Saturday, May 9, 2015

Why troubleshooting? TSHOOT 300-135 INE Session Summary

Why troubleshooting? 

Today's networks are more high-availability minded than ever and downtime means loss of revenue....
-Employee Productivity
-Customer SLA violations
-Regulatory fines
One Key way expert-level engineers set themselves apart from average engineers is troubleshooting methodology.
-Average engineer runs around like a chicken with its head cut off.
-Expert Engineer keeps a cool head and follows a structured approach.

Structured Troubleshooting Approach

-Defines a logical and systematic method of troubleshooting that can be applied to any case.
--E.g. troubleshooting VoIP call quality and OSPF neighbor adjacency involves different discrete steps, but logical approach is the same.
-Structured troubleshooting is closely analogous to the scientific method of conducting experiments

Scientific Method Workflow

Structured Troubleshooting Workflow

Defining the Problem
-Network problems are generally discovered in two ways
--Reactive (e-Ticketing help desk system)
---e.g. users submit tickets to the help desk that web browsing is slow
--Proactive (Monitoring System PRTG, NAGIOS, CISCO WORKS and HP OpenView)
---e.g. SNMP report a linkdown event
-In either case more investigation is needed to find the root of the cause.
Gathering Information
-Apart from asking users for more information on tickets submitted, gathering information is in the form of ……
--shows commands
--debug commands
---Typically not used in real world unless network-down emergency
---Mis. Testing tools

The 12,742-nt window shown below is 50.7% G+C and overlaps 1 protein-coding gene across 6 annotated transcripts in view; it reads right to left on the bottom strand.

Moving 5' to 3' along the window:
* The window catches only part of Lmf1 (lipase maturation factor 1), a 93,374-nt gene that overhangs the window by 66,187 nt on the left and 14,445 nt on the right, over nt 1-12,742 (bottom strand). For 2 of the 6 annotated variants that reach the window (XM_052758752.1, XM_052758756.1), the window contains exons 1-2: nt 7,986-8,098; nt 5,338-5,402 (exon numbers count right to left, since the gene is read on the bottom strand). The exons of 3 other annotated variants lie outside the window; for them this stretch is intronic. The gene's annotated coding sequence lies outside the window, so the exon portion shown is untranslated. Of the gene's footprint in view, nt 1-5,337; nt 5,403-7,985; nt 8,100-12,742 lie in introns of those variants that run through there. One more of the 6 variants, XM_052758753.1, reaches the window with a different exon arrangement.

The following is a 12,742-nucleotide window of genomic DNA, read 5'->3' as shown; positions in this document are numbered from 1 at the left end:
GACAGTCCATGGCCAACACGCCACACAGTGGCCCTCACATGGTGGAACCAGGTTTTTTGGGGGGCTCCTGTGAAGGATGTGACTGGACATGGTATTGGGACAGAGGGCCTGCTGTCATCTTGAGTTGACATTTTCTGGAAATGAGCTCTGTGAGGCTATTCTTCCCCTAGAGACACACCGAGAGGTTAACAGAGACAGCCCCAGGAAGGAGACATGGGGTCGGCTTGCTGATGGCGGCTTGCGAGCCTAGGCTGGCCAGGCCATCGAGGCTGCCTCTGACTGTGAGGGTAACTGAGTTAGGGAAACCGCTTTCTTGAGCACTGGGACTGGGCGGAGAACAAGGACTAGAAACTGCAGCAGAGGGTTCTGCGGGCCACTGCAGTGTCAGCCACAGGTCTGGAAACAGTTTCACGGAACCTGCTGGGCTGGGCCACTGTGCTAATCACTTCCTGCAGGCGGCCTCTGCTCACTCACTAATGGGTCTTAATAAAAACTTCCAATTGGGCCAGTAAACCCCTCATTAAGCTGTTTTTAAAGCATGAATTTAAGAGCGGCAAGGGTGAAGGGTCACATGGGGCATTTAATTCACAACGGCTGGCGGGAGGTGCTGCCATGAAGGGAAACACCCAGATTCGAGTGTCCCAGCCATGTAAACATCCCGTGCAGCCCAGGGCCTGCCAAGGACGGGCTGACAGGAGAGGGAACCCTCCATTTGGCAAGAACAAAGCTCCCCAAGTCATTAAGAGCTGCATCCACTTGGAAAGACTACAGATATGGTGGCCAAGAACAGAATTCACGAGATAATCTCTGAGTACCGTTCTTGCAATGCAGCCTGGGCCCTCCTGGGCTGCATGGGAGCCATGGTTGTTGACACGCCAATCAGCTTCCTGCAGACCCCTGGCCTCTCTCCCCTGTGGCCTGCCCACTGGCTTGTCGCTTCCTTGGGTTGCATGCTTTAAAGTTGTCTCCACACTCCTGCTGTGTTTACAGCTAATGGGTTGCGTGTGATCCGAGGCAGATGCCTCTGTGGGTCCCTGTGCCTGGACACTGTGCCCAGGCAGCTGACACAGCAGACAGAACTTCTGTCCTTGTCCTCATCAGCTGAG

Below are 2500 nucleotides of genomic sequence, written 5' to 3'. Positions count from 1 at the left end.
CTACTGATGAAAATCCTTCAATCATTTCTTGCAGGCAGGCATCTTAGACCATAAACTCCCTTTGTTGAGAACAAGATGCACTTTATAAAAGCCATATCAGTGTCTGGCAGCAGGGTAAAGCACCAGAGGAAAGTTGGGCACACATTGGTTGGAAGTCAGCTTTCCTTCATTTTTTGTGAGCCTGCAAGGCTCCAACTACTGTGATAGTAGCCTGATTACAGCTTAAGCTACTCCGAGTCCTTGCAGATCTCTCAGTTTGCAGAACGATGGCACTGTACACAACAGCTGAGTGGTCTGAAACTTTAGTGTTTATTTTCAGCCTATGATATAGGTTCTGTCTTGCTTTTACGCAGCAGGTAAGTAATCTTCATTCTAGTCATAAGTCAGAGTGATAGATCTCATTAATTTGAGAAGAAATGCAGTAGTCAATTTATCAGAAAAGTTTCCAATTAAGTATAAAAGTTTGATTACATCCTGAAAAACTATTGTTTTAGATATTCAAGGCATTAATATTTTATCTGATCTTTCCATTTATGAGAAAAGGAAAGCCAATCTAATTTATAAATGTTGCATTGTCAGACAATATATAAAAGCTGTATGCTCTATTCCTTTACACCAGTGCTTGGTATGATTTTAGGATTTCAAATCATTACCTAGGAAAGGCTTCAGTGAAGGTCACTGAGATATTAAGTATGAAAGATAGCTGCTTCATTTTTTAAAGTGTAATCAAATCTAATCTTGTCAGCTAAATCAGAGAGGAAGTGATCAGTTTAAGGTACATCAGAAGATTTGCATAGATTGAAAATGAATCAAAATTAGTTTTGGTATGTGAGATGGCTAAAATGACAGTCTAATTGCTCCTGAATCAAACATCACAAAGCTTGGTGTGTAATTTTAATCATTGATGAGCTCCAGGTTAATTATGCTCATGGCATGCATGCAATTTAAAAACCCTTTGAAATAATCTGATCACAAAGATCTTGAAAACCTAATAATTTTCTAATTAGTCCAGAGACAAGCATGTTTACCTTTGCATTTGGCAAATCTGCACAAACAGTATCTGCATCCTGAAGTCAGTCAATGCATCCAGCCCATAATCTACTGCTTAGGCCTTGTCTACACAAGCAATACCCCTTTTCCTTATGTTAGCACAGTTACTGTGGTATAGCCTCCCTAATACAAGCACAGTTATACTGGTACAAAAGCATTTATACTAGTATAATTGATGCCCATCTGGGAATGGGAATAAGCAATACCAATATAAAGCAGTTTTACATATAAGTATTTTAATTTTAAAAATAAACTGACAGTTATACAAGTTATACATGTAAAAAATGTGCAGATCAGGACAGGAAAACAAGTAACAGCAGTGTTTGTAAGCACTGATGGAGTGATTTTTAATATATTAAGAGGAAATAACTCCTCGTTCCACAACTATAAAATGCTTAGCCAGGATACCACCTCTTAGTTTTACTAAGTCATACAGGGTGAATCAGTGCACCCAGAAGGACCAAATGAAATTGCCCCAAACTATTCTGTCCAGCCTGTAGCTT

Ultimate goal is to isolate the issue as closely as possible by eliminating unrelated variables

How to gather Information?

Structured troubleshooting involves isolating the operation work network into functional layers
-E.g. OSI Model or TCP/IP Model
Where to actually start isolating is a personal preference
-Common approaches are ……
--Divide and Conquer
Key to remember is that layers have a cascading effect
-E.g. if physical layer (i.e. layer1) is down, all layers above it are broken

Top down Troubleshooting

Most useful for application related issues
-E.g. user can’t send email – start by checking their email settings
Potentially very time consuming if problem resides in lower layer
-E.g. Physical switchport is bad (layer 1)

Bottom Up Troubleshooting

-Verify each layer starting with physical and proceed to the next
--Is the link is Up/Up?
--Are the layer 2 options correct?
--IP properly configured
Like top-down, can be very time consuming depending on where the problem actually lies.

Divide and Conquer

Goal is to reduce search time by picking a layer to start at
Based on results of testing, further verification goes either up or down the stack.
E.g. for troubleshooting email problem …..
--Can I ping the mail server ?
----If yes, go up stack
----If no, go down stack

Defining and Implementing the Fix

Ideally up to this point the issue is sufficiently isolated to make an educated guess as to how the problem can be fixed.
Proper “Change Control” at this stage is key.
--Clearly define the proposed fix
--Implement the proposed fix
--Did it work ?
---if yes, Proceed forwards.
---if no, roll back
Changing too many variables at once can compound the problem even further.

Observing the result

Depending on the nature of the problem, verification of the solution can be either straightforward or complicated
-E.g. users said they couldn’t email, now they can, problem straightforward and solved
-E.g. users experienced low VoIP quality, quality is now good, but only time will tell
Within the scope of TSHOOT exam, final observation is your scope.


If the problem was not solved, a further dilemma occurs
-Did I misdiagnose the problem in the first place?
-Are there significant variables that were overlooked?
 -Was my fix not appropriate?
Before making further changes, more information should be gathered?
-Did the situation change since I implemented a fix?
--If yes, for the better or worse.
--If not, why not?

Document the Fix

-All good change control policies should require documentation for all fixes.
-Documentation allows the development of a “Knowledge Base“for particular network topology.
-KB can be referenced in the future to solve similar problems, or to trace your steps if the same problem is recurring.


Senior System Engineer Saudi Bin Laden Group


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